On October 7th, 2001 the invasion of Afghanistan began. In the immediate aftermath of the 9/11 attacks, the action was widely seen as uncontroversial.
But eight years have passed since then. Today the ‘war on terror’ has become a synonym for American imperialism and most of the politicians who began it are no longer in power. Our faith in the ability of the war to achieve its lofty aims has waned, while questions over funding, tactics and how long our troops should remain in the country continue to divide politicians and experts. So should we still be sending our soldiers to kill and die in Afghanistan?
The war began with two stated aims: destroying the terrorist group Al-Qaeda and removing the Taliban government from power. The first aim was the objective of a US led operation and the second a NATO operation approved by the UN. British troops were involved in both
In terms of destroying Al-Qaeda, the war has failed. Not only is Osama bin Laden still at large and the organisation still in existence, they are apparently no longer even in Afghanistan. It seems they have crossed the border into northern Pakistan- hence the recent US bombing of the region.
The destruction of Al-Qaeda was planned with the express purpose of stamping out the perceived threat of global Islamic terrorism. However, it has been argued that Al-Qaeda are not the global force they have been branded by the media and government. Rather, they are one of many small fundamentalist cells that operate independently of each other across the world. Terrorism has not been destroyed in Afghanistan. In fact, the actions of Western troops seems to have led to an increase in the credibility of these groups in the wider Muslim world.
The second aim was part of a wider plan to bring democracy to a country suffering under Taliban rule. The recent elections in Afghanistan, which many hoped would be a sign of this democracy taking root, ended up being quite the opposite. The turnout was terribly low, in some towns, only one percent. Corruption allegations have led to recounts and results that no one can believe or trust. In the end, what was supposed to be the birth of democracy was a farcical mess.
With large parts of the country effectively outside the government’s control, the aim of giving Afghanistan a new political system is far from achieved. Perhaps the lesson is that a government installed by a foreign invasion will not find the co-operation necessary from the native people. Rather than democracy, it becomes a fight for survival.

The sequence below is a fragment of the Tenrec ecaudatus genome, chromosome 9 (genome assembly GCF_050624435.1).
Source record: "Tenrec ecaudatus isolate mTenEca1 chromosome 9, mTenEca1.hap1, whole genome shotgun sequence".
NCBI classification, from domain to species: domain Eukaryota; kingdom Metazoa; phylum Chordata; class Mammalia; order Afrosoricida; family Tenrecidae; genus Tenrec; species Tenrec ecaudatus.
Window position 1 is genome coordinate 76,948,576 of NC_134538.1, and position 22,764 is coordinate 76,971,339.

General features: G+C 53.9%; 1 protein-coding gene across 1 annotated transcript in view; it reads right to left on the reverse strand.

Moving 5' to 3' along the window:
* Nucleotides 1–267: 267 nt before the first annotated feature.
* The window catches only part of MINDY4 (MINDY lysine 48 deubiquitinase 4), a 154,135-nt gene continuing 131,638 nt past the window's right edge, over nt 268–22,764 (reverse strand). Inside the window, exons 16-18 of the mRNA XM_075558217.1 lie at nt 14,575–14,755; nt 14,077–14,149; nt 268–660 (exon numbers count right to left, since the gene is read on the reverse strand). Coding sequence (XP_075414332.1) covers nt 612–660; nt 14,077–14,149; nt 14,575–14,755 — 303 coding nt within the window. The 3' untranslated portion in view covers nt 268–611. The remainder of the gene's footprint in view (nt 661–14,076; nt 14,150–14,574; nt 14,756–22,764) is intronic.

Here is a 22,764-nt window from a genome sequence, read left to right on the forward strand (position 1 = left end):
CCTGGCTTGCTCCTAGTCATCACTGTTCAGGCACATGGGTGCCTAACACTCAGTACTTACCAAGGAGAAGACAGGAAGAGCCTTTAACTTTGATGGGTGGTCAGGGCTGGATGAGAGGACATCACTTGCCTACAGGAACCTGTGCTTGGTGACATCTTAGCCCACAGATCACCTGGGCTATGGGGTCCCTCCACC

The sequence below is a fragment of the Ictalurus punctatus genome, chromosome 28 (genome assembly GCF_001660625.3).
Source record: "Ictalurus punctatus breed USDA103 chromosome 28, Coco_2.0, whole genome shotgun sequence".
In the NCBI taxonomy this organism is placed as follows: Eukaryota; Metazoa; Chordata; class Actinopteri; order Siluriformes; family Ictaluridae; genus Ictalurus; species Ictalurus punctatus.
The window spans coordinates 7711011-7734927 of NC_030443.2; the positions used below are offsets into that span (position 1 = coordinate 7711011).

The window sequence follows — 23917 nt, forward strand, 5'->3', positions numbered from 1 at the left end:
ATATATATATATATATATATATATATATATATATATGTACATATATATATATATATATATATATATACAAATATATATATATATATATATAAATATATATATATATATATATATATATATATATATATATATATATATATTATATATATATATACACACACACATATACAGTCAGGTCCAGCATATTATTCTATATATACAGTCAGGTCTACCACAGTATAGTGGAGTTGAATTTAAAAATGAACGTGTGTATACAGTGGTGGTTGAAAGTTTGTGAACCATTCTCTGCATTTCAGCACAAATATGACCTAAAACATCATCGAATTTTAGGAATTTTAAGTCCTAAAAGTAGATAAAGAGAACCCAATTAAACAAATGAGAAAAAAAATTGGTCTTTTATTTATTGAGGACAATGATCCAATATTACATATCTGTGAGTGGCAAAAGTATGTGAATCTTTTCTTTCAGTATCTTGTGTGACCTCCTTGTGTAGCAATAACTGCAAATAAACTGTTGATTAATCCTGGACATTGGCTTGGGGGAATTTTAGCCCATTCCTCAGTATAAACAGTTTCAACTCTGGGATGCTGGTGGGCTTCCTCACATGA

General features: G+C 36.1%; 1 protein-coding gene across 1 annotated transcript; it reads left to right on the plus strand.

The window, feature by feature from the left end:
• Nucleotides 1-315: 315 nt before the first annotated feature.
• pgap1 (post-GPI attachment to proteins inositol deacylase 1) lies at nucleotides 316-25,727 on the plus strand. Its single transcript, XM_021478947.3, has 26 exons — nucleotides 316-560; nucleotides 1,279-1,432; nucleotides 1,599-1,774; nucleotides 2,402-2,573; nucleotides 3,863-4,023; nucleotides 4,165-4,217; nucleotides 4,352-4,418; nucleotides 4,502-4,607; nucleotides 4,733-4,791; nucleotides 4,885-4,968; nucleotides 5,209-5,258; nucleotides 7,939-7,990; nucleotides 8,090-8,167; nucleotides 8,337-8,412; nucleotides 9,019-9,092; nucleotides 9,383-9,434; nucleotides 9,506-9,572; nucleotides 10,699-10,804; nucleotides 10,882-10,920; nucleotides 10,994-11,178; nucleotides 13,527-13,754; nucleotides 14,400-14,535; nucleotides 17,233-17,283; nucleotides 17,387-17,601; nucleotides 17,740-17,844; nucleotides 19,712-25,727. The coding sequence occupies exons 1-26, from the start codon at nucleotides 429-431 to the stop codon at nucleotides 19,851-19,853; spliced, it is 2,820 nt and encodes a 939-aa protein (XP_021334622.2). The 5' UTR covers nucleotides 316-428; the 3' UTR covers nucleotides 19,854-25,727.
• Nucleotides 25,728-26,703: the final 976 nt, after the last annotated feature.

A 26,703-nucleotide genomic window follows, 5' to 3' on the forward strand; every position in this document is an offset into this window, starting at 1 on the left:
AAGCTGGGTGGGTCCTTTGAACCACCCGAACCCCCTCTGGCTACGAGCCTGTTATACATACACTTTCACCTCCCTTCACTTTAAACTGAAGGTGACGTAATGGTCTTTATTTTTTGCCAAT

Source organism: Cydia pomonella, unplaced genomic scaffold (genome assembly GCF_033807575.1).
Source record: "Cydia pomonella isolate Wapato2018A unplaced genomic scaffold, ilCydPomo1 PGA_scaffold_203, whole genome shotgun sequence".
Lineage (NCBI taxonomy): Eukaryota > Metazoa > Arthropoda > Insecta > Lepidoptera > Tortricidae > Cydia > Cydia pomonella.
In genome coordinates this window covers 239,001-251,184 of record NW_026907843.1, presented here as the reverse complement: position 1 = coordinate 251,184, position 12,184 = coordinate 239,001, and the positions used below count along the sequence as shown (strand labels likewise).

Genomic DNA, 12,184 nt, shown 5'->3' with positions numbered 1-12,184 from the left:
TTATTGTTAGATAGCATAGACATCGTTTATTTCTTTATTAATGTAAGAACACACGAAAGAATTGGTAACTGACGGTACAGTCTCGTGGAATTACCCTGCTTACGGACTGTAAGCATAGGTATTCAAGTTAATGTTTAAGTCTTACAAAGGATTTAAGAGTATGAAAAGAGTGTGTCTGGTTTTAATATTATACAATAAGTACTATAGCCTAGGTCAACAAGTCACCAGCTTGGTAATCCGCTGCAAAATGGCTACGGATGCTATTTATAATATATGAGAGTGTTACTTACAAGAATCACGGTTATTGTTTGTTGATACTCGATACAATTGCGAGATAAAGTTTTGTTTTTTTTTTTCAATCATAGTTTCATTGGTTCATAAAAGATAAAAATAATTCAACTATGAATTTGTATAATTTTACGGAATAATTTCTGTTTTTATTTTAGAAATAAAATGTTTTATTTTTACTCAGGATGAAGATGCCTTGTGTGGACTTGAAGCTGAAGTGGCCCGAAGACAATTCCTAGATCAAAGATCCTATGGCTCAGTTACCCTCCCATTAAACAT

Critics have also pointed to a third, hidden, aim of the war. Afghanistan borders Turkmenistan, a country with huge, lucrative reserves of natural gas, which can only get to the market through pipelines. The U.S has plans to build one heading south, through Afghanistan. This pipeline would not only be extremely profitable, it would also allow the US to compete with Russia who control the majority of the world’s gas.
Washington has been planning this pipeline since the 1990s, and for it to be possible Afghanistan needed to be stable and friendly to the US. In 2007 Richard Boucher, the U.S assistant Secretary of State, said, “our aim is to stabilise Afghanistan… so that energy can flow south.” Construction of the pipeline is scheduled to begin in 2010.
The picture of Afghanistan today is a sorry one. Women’s rights are still a distant dream, with the American backed government recently passing legislation that virtually legalises rape and abuse in marriage. Stability is also a distant speck on the horizon. According to recent estimates, Taliban forces control around 50% of the country. They, and regional warlords, are battling both the government and the occupying armies for control. Civilian casualties are constantly the cost of these battles, with US air strikes particularly notorious. Obama was forced to apologise in May when 130 civilians died after their village was hit by American planes.
Afghanistan remains one of the poorest countries in the world and is highly dependant on the opium trade. In the aftermath of the invasion, levels of poppy production soared in what became an almost lawless society. Currently a counter-narcotics policy, which involves the destruction of poppy fields, is in operation to combat this. Critics of this policy say it is playing a huge role in the increasing support for the Taliban. Destroying a poppy field destroys the income of a community and at the moment there is no alternative for them.
The presence of foreign troops is deeply unpopular in Afghanistan, and here in Britain opinion is turning against the war. The pathway forward is not clear. There are no easy answers, no simple solutions. But while it is a detestable idea to leave the country to its fate after causing so many problems, the time may well have come for us to accept that by staying we are doing no good.